Thai Life

Law, Life and Society: The real cost of incarceration

PHUKET: Last month, Justice Minister Paiboon Koomchaya announced that methamphetamine will be removed from the list of Category 1 hard narcotics. It was met with controversy but it is a welcome change to a policy that has devastated Thai society.

According to the Corrections Department, Thailand has a prison population of 371,347 which is the 8th largest prison population in the world and accounts for about 40 per cent of the those incarcerated in Southeast Asia. About 70 per cent of the Thai prison population is in for drug related crimes.

The most commonly used illegal methamphetamine is ya bah. It is generally taken orally, but can also be inhaled or injected. The drug is addictive and habit forming. It is a stimulant that can keep users awake for days and generate hallucinations. The drug is harmful, but being found guilty of possession of ya bah can be more destructive. When ya bah was categorized as a hard narcotic, a finding of guilt could result in up to 10 years in prison.

It is generally accepted that incarceration is required by a civil society to maintain order and protection from individuals whose release could be dangerous to the general public. But there is a cost to incarceration. With hundreds of thousands of individuals locked up, the public is required to expend large amounts of financial resources to house, feed and supervise them, as well as provide health services. These financial resources should be redirected to preventing serious crimes like violence, theft, embezzlement, and other crimes with victims.

There is also a social cost to incarceration. Men and women are taken away from their community, friends and family, resulting in a social void. Families are disrupted. Children are without their parents. Men and women are without their spouses or loved ones. Parents are left without their children. Without the family unit, there is a reduction in household income, as well as an increase in poverty, parentless children and unsupported elderly. In addition, the fear of incarceration prevents some drug abusers from seeking assistance for their addiction.

We are not saying that Thailand should get rid of jails or prisons. However, the law should take into account the social and economic costs of incarcerating non-violent drug offenders. Community service and treatment is a better alternative for those convicted of the use of narcotics. Justice Minister Paiboon Koomchaya has moved in the right direction.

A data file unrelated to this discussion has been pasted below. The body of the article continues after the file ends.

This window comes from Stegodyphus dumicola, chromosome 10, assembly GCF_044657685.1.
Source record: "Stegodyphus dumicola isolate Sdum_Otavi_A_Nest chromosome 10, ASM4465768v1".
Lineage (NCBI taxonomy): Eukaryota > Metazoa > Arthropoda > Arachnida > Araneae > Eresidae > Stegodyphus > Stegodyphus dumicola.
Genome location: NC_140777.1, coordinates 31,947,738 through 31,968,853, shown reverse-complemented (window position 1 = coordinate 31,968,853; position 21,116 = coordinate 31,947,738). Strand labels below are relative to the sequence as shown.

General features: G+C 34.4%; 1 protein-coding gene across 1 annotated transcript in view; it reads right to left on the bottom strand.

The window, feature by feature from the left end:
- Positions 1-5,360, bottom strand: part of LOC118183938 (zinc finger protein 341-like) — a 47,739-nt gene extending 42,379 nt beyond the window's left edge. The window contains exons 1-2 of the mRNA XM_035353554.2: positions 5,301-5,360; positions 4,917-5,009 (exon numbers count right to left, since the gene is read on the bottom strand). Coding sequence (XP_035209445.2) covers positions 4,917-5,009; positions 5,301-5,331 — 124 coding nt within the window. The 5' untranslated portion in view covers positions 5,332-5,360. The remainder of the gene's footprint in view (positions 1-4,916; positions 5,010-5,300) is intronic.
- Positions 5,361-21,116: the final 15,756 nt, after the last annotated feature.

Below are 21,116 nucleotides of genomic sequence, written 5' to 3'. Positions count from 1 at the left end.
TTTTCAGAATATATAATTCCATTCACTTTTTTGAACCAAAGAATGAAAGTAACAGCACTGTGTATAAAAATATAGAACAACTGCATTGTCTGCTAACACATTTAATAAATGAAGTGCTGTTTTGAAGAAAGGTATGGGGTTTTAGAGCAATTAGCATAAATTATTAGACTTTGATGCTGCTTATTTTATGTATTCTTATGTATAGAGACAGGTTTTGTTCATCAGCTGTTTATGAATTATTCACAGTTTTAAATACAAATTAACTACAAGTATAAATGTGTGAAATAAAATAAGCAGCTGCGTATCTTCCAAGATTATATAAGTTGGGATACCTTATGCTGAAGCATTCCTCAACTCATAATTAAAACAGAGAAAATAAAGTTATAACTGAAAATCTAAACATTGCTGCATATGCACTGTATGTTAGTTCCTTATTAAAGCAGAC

There should be examination of other prohibited drugs to see if alternative penalties would be a better option in light of the social and financial costs of incarceration.

Until the law changes, foreigners visiting or living in Thailand should not consume illegal narcotics or be in situations where they can be a victim of a drug scam. There are multiple cases of foreigners claiming that they have had drugs planted on them for extortion purposes. We personally know of an Australian man who was in a hotel room with a girl in a red light area when the police entered the room. The police claimed that he was in possession of illegal drugs, which they found hidden in the room.

The threat of incarceration in Thailand’s overcrowded jails is an easy tool for extortion. My advice for foreigners is to stay away from using illegal drugs, excessive drinking and red light areas.

For foreigners who ignore this advice, they should keep the phone number of a trusted local English-speaking criminal attorney and the number of their local embassy with them. Following an arrest, signing documents or making pleas without understanding the language or consequences can result in long-term imprisonment.

Additional reporting by Yutthachai Sangsirisap

Robert R Virasin is a licenced US attorney and managing director of Virasin & Partners. Yutthachai Sangsirisap is a licenced Thai Attorney at Virasin & Partners. They can be reached at info@virasin.com or their website virasin.com.

— Robert R Virasin

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